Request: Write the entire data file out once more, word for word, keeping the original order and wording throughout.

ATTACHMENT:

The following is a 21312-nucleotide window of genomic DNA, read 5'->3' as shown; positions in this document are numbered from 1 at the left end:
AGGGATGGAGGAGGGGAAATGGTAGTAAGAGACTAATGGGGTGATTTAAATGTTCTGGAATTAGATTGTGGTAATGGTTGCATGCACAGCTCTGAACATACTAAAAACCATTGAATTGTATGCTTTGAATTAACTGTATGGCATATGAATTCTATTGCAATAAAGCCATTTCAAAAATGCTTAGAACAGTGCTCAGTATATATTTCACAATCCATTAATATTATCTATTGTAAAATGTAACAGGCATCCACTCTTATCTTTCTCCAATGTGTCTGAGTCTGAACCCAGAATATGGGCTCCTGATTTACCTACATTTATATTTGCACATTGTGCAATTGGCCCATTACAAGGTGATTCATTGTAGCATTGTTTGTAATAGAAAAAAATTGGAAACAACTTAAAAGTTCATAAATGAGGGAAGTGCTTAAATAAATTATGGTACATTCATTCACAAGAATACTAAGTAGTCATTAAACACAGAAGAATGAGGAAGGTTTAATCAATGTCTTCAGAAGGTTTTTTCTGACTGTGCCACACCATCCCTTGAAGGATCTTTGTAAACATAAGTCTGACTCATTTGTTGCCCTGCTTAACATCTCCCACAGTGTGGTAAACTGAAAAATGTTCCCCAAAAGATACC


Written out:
The following is a 21312-nucleotide window of genomic DNA, read 5'->3' as shown; positions in this document are numbered from 1 at the left end:
AGGGATGGAGGAGGGGAAATGGTAGTAAGAGACTAATGGGGTGATTTAAATGTTCTGGAATTAGATTGTGGTAATGGTTGCATGCACAGCTCTGAACATACTAAAAACCATTGAATTGTATGCTTTGAATTAACTGTATGGCATATGAATTCTATTGCAATAAAGCCATTTCAAAAATGCTTAGAACAGTGCTCAGTATATATTTCACAATCCATTAATATTATCTATTGTAAAATGTAACAGGCATCCACTCTTATCTTTCTCCAATGTGTCTGAGTCTGAACCCAGAATATGGGCTCCTGATTTACCTACATTTATATTTGCACATTGTGCAATTGGCCCATTACAAGGTGATTCATTGTAGCATTGTTTGTAATAGAAAAAAATTGGAAACAACTTAAAAGTTCATAAATGAGGGAAGTGCTTAAATAAATTATGGTACATTCATTCACAAGAATACTAAGTAGTCATTAAACACAGAAGAATGAGGAAGGTTTAATCAATGTCTTCAGAAGGTTTTTTCTGACTGTGCCACACCATCCCTTGAAGGATCTTTGTAAACATAAGTCTGACTCATTTGTTGCCCTGCTTAACATCTCCCACAGTGTGGTAAACTGAAAAATGTTCCCCAAAAGATACC